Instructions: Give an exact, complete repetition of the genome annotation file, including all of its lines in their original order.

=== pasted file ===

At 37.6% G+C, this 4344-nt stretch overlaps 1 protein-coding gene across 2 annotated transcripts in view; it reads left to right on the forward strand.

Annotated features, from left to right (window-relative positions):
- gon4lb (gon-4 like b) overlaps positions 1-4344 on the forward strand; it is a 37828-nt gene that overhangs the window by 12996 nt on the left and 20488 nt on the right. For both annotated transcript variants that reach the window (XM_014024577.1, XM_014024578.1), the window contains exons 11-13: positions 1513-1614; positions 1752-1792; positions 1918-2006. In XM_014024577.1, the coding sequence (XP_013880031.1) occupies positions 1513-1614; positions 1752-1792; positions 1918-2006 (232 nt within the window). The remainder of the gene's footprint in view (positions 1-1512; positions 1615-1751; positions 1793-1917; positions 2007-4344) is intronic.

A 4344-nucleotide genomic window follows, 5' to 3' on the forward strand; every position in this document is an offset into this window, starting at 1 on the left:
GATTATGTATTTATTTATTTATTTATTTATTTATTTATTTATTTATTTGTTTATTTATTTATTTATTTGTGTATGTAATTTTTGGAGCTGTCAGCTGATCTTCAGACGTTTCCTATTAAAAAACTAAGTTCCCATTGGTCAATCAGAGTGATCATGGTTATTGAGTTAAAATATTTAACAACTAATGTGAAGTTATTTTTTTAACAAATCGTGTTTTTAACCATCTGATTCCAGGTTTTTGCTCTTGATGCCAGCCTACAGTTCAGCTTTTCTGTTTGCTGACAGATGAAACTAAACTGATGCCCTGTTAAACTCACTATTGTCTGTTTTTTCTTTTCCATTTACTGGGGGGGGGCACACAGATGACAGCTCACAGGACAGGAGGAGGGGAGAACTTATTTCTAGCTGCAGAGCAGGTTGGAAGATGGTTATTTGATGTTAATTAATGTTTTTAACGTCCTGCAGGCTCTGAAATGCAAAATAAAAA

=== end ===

At 37.6% G+C, this 4344-nt stretch overlaps 1 protein-coding gene across 2 annotated transcripts in view; it reads left to right on the forward strand.

Annotated features, from left to right (window-relative positions):
- gon4lb (gon-4 like b) overlaps positions 1-4344 on the forward strand; it is a 37828-nt gene that overhangs the window by 12996 nt on the left and 20488 nt on the right. For both annotated transcript variants that reach the window (XM_014024577.1, XM_014024578.1), the window contains exons 11-13: positions 1513-1614; positions 1752-1792; positions 1918-2006. In XM_014024577.1, the coding sequence (XP_013880031.1) occupies positions 1513-1614; positions 1752-1792; positions 1918-2006 (232 nt within the window). The remainder of the gene's footprint in view (positions 1-1512; positions 1615-1751; positions 1793-1917; positions 2007-4344) is intronic.

A 4344-nucleotide genomic window follows, 5' to 3' on the forward strand; every position in this document is an offset into this window, starting at 1 on the left:
GATTATGTATTTATTTATTTATTTATTTATTTATTTATTTATTTATTTGTTTATTTATTTATTTATTTGTGTATGTAATTTTTGGAGCTGTCAGCTGATCTTCAGACGTTTCCTATTAAAAAACTAAGTTCCCATTGGTCAATCAGAGTGATCATGGTTATTGAGTTAAAATATTTAACAACTAATGTGAAGTTATTTTTTTAACAAATCGTGTTTTTAACCATCTGATTCCAGGTTTTTGCTCTTGATGCCAGCCTACAGTTCAGCTTTTCTGTTTGCTGACAGATGAAACTAAACTGATGCCCTGTTAAACTCACTATTGTCTGTTTTTTCTTTTCCATTTACTGGGGGGGGGCACACAGATGACAGCTCACAGGACAGGAGGAGGGGAGAACTTATTTCTAGCTGCAGAGCAGGTTGGAAGATGGTTATTTGATGTTAATTAATGTTTTTAACGTCCTGCAGGCTCTGAAATGCAAAATAAAAA